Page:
Around them live a host neighbours and schoolfriends, who include Anton, a crumbly piece of toast; Alan the balloon who’s in a doomed relationship with Carmen the cactus; Tina the T-Rex, who’s the school bully; and Banana Joe, the happy fool. Here are a couple of short clips:

If you’ve more time though, check out this episode, where Gumball’s dad gets a job, a situation which threatens the very existence of the universe:

Quite wonderful.

A bit later we were treated to more animated brilliance by Mikey Please, with his Bafta-winning short film, The Eagleman Stag:

Just brilliant.

Huge thanks to Matt for pulling together such a brilliant set of speakers. Already looking forward to next year.


She showed you how to tie your shoes. She showed you how to do your teeth. How to do your times tables. How to iron a shirt. She held your hand when you were feeling scared, and she mopped your brow when you were feeling ill. She listened to you, she laughed with you. She fed you, encouraged you, hugged you and held you.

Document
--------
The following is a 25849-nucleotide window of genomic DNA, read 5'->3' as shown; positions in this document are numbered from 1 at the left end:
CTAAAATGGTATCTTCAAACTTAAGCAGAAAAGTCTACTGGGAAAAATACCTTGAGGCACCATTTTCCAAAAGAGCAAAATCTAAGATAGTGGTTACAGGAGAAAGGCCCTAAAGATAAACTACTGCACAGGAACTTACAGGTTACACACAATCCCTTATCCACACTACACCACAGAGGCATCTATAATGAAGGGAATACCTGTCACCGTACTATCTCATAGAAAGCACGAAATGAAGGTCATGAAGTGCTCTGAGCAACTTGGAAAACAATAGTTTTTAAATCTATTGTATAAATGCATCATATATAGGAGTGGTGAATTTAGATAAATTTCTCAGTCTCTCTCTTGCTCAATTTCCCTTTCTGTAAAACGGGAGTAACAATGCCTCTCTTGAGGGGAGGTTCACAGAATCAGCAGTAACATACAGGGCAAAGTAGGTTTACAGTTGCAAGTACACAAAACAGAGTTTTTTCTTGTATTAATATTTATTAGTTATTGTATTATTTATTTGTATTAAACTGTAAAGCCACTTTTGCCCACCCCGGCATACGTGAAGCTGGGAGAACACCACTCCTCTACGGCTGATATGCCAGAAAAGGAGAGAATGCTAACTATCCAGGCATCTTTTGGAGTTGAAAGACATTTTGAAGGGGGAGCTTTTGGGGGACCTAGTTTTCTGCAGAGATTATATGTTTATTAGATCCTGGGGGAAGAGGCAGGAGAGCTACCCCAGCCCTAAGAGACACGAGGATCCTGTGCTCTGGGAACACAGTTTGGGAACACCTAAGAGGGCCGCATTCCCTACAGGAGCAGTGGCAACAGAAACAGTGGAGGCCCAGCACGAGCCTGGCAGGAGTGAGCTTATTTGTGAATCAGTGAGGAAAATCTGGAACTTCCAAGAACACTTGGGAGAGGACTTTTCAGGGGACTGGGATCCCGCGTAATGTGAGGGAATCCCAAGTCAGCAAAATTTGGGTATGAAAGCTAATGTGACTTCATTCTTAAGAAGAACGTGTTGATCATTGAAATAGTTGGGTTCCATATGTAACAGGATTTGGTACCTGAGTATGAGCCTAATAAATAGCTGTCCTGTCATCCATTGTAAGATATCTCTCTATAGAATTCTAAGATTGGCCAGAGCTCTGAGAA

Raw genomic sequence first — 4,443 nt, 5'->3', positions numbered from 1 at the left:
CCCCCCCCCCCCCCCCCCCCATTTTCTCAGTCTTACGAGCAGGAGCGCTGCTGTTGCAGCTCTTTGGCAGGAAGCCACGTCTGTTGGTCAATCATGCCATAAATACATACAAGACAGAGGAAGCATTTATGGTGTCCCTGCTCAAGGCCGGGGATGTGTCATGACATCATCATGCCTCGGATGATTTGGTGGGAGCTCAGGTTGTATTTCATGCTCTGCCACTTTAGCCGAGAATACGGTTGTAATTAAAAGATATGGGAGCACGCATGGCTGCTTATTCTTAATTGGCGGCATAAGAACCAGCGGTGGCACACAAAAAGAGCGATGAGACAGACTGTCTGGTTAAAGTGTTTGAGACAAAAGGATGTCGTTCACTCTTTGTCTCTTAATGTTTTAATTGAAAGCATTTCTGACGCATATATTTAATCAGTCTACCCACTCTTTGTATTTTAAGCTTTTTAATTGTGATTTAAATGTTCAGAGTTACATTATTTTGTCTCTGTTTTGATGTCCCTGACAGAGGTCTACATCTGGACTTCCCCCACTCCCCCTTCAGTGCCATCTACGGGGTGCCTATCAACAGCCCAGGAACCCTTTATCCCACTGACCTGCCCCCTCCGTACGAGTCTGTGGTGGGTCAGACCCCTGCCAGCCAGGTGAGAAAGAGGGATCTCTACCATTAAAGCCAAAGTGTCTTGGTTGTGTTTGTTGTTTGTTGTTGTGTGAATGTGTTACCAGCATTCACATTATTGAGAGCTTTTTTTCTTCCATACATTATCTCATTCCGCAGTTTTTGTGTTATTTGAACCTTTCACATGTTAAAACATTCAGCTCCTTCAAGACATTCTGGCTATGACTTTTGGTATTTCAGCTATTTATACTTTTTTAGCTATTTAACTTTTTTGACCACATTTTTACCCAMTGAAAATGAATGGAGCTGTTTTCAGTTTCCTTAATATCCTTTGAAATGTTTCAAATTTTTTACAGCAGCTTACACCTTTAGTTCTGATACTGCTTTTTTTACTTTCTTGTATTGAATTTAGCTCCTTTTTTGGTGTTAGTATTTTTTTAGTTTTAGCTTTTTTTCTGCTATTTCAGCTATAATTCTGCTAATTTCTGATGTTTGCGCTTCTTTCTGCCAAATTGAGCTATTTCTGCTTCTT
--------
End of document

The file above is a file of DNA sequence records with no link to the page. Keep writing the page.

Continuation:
Maybe send her a card?

Mother’s Day is Sunday 10 March (in the UK) – so how about you grab one of our Mummy! cards from Hoxton Street Monster Supplies? Beautifully printed from woodblock letters by the folks at New North Press, profits from the cards go to support the Ministry of Stories.

Poster Art 150

We dropped in to the London Transport Museum over the weekend to check out their truly fantastic new show, Poster Art 150.

Put on to celebrate the 150th birthday of the London Underground, the densely packed show is a collection of 150 of the best posters produced for the tube. It features a stack of brilliant designs from the big names in poster design, including Abram Games, Edward McKnight Kauffer, Frederick Charles Herrick, Tom Eckersley, Edward Bawden, Fougasse (above); as well as a few fine artists, including Man Ray and Howard Hodgkin.

The show is split into six thematic areas, which neatly sidesteps the possible problem that might have occurred had the exhibition been chronological – namely that the more recent designs just aren’t as good. Partly this is due to the rose-tinted nature of nostalgia, but it’s not just that – the earlier designs have an energy, simplicity and wit that seems to have faded away from most of the contemporary designs we see now on the tube. Hopefully this show might serve as an inspiration though, both to the commissioners at the tube, and also to designers.